Devil’s music

“Satanic Panic” still haunts heavy metal

On Pop

This article is taken from the February 2022 issue of The Critic. To get the full magazine why not subscribe? Right now we’re offering five issue for just £10.

One tiny black and white sticker. That was what the Parents Music Resource Center eventually won in 1985 — after the congressional hearings about obscenity in pop music, after the back-and-forth about the first amendment and freedom of speech, after the women who founded the PMRC (including Tipper Gore, wife of Al) were attacked as “bored housewives” and authoritarian prudes. Just a little sticker with the words “PARENTAL ADVISORY: EXPLICIT CONTENT”.

The PMRC’s 1980s crusade against lyrical filth looks, retrospectively, like one of the sillier episodes in the culture wars on both sides. The absurd naivety of the PMRC (Kandie Stroud, a journalist and a PMRC spokeswoman, spoke sorrowfully about how “it’s really changed since the days of the Beatles and Elvis”, apparently forgetting the moral panic both inspired; the borderline hysteria of their opponents (singer-songwriter John Denver compared the sticker to “Nazi book burnings”).

In the end, everyone lost. As musicians had feared, the parental advisory sticker did lead to some outlets refusing to stock the offending records, but it also acted as a badge of rebellion: eventually, some artists and labels would actively seek the sticker. Nonetheless, it had been a deadly serious battle for all involved — one that invoked the most elemental forces of good and evil. 

Lurid investigations treated the existence of America-wide Devil worship as a certainty

The inciting incident for the PMRC, according to co-founder Susan Baker, was her seven-year-old daughter demanding to know what a virgin was after listening to Madonna (never mind that this was a question a seven-year-old could just as easily have come up with from hearing Christmas carols). But mainstream pop made up only a small portion of the PMRC’s “Filthy 15”, a list of records it considered particularly objectionable. 

The majority of them were hard rock/heavy metal, and many of those were pulled up not for sex or violence, but for dabbling with the occult. Offending lyrics included “Come, come into my coven/And become Lucifer’s child” (from Danish band Merciful Fate’s “Into the Coven”), and “I drink the vomit of the priests/Make love with the dying whore/Satan, as my master incarnate/Hell, praise to the unholy host” (from Venom’s “Possessed”). 

It’s impossible to unpick the alarmism about this kind of thing from the “Satanic Panic” that raged in the 80s. Current affairs programmes ran lurid investigations which treated the existence of America-wide Devil worship as a certainty, complete with claims of ritual murders and suicides. And the most chilling part? The propaganda of hell was available in every mall in the USA: The Omen in the video store, The Exorcist in the bookshop, and heavy metal albums with inverted crosses on their sleeves.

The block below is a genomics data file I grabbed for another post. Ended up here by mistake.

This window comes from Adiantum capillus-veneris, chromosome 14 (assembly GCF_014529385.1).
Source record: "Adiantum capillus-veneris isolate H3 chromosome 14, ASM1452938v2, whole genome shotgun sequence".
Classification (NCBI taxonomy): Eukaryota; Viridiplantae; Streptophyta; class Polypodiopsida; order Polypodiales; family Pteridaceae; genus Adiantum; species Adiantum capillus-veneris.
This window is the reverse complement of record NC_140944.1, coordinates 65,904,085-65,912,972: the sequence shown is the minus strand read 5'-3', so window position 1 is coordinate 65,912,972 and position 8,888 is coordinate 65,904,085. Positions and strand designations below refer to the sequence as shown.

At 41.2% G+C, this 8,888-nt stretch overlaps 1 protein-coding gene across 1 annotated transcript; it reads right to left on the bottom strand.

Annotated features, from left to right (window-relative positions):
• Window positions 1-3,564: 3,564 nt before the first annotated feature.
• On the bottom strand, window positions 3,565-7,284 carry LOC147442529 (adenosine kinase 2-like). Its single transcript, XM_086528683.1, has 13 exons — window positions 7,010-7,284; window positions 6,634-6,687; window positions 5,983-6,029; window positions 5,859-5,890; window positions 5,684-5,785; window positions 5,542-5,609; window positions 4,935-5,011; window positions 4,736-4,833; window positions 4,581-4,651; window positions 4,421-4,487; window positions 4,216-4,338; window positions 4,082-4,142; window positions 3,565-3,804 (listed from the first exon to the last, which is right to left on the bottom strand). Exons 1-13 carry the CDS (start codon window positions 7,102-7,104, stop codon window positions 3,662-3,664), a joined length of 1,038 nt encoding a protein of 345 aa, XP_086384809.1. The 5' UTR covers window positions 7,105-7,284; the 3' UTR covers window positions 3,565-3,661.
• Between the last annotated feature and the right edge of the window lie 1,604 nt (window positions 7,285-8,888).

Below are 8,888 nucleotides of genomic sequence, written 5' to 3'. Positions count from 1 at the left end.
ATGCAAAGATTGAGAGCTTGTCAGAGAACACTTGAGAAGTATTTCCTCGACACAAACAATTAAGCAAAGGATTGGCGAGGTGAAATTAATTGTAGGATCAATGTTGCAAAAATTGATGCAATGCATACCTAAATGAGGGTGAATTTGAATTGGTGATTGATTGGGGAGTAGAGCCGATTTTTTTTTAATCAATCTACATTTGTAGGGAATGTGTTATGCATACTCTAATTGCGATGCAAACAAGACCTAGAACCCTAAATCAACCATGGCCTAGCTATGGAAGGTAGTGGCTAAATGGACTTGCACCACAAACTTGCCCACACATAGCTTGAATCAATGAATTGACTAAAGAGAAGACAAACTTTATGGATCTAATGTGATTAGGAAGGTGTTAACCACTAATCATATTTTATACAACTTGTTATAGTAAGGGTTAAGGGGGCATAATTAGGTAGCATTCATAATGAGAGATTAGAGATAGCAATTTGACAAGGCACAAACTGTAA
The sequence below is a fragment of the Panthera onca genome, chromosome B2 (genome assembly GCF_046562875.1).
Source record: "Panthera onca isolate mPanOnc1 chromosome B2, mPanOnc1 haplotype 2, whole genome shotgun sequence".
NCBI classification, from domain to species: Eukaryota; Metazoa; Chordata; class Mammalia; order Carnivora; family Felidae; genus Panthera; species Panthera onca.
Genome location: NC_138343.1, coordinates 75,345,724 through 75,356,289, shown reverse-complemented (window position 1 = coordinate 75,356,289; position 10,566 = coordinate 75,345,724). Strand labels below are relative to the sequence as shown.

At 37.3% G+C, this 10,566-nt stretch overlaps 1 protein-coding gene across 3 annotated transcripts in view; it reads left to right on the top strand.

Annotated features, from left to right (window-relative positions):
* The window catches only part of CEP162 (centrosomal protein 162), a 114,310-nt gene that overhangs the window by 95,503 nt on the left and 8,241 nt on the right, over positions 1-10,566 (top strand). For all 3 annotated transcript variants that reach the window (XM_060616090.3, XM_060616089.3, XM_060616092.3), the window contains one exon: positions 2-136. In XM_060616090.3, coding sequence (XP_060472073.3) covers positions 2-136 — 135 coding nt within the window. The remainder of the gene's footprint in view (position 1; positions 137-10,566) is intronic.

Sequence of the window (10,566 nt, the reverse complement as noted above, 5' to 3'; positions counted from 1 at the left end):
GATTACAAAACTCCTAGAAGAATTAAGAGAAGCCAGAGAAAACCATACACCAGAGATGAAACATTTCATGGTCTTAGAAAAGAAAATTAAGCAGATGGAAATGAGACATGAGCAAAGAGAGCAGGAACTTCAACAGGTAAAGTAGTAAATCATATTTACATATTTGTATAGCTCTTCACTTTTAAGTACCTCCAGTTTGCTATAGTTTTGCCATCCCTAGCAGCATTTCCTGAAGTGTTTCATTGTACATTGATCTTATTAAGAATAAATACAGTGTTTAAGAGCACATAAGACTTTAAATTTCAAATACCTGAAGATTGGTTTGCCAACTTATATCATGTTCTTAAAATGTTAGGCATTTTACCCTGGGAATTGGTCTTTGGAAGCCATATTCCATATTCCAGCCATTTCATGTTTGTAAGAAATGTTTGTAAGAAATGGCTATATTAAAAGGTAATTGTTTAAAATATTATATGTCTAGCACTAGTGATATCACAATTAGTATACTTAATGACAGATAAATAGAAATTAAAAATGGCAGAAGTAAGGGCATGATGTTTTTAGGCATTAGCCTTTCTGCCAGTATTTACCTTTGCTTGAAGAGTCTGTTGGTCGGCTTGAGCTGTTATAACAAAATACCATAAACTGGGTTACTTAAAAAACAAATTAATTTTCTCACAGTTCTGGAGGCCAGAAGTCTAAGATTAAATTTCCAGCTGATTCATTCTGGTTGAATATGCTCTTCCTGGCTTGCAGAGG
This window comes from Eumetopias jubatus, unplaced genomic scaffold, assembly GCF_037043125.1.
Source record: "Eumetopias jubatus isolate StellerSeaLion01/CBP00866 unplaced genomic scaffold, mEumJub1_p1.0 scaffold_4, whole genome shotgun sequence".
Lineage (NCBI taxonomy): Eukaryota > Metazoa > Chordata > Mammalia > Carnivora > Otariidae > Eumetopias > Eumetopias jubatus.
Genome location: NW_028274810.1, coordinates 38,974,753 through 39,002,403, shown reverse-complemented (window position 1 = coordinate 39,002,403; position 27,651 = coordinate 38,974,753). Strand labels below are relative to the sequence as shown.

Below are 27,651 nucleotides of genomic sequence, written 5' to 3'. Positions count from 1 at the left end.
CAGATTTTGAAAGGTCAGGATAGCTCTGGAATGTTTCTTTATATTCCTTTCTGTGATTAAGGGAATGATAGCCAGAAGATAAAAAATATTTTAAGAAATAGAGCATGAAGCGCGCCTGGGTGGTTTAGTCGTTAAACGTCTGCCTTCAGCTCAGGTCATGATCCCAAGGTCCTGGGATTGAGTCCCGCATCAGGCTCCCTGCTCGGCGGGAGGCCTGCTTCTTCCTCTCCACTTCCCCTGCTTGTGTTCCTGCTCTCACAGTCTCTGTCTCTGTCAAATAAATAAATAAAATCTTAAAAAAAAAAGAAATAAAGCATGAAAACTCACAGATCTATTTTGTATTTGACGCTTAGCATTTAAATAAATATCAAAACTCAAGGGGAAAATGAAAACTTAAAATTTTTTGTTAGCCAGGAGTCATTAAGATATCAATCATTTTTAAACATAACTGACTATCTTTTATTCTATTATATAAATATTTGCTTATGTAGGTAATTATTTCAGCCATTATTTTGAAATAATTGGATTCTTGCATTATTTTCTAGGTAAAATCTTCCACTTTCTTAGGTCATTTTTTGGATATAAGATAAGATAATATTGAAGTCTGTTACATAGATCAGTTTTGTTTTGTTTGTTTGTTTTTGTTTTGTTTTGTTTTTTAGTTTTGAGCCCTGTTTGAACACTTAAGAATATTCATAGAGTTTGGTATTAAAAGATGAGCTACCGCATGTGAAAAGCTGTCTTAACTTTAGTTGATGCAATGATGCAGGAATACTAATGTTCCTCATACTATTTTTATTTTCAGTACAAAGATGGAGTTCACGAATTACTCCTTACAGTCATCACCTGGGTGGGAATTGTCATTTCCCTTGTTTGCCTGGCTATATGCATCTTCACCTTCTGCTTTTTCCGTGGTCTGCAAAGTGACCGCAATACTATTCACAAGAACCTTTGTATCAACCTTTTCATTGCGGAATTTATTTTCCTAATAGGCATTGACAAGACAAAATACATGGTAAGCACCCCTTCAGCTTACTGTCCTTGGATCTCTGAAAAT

“Satanic Panic” had bigger victims than heavy metal — the “West Memphis Three” spent 18 years in prison for the sacrificial killing of three eight-year-old boys, despite sparse physical evidence and improbable testimony extracted under pressure. The main reason they became suspects at all was an interest in wicca and the works of Stephen King. 

Still, the perception that metal was genuinely dangerous stuck. In the 1990s, one of my friends bought an album by the thrash metal band Slayer, then was forced by his mum to return it after she spotted a pentagram on the cover art. And this edge of menace was not necessarily all bad for a kind of music that teeters permanently on the edge of Hammer Horror camp. Swearing fealty to the Dark Lord and prannying about in makeup can look pretty silly if there isn’t someone to take it seriously. 

Right now, probably no one takes metal more seriously than the Polish government. In February last year, the singer of death metal band Behemoth — real name Adam Darski, but known as Nergal — found himself on the wrong end of his country’s stifling blasphemy laws after he posted a photo of himself treading on a picture of the Virgin Mary. It was his second run-in: in 2010, he was charged for desecrating a Bible on-stage. 

Nergal was exonerated in both cases, but had he been convicted, he would have faced far worse than a sticker: a fine, imprisonment and a criminal record that would have impeded his ability to tour. 

It’s very hard to twerk to. I guess the Devil just isn’t dirty enough for me

His dalliance with Satanism (choice Behemoth song titles include “O Father O Satan O Son!” and “God = Dog”) is totally serious, at least inasmuch as it’s a way to confront the Polish government’s imposition of traditional Catholicism. 

He took part in the protests against Poland’s ultra-restrictive abortion law. “Of course, I marched with all the women protesting, because we share the same fight,” he told the Telegraph. “My targets are somewhere else, but somehow we serve the same cause.” That cause is freedom, which he believes has to come with secularism. He’s also attacked radical Islam, but Christianity is his main target, because Christianity has the greatest power to oppress through the state.

After all this, I’d love it if I liked Behemoth. Regrettably, heavy metal rarely deals with the two emotions I most often seek out in music: fancying someone, and feeling heartbroken. And it’s very hard to twerk to. I guess the Devil just isn’t dirty enough for me. All the same, if you care about freedom of speech and have the slightest of interest in applying that value to music, there’s only one person you should bow down to. Hail Satan!

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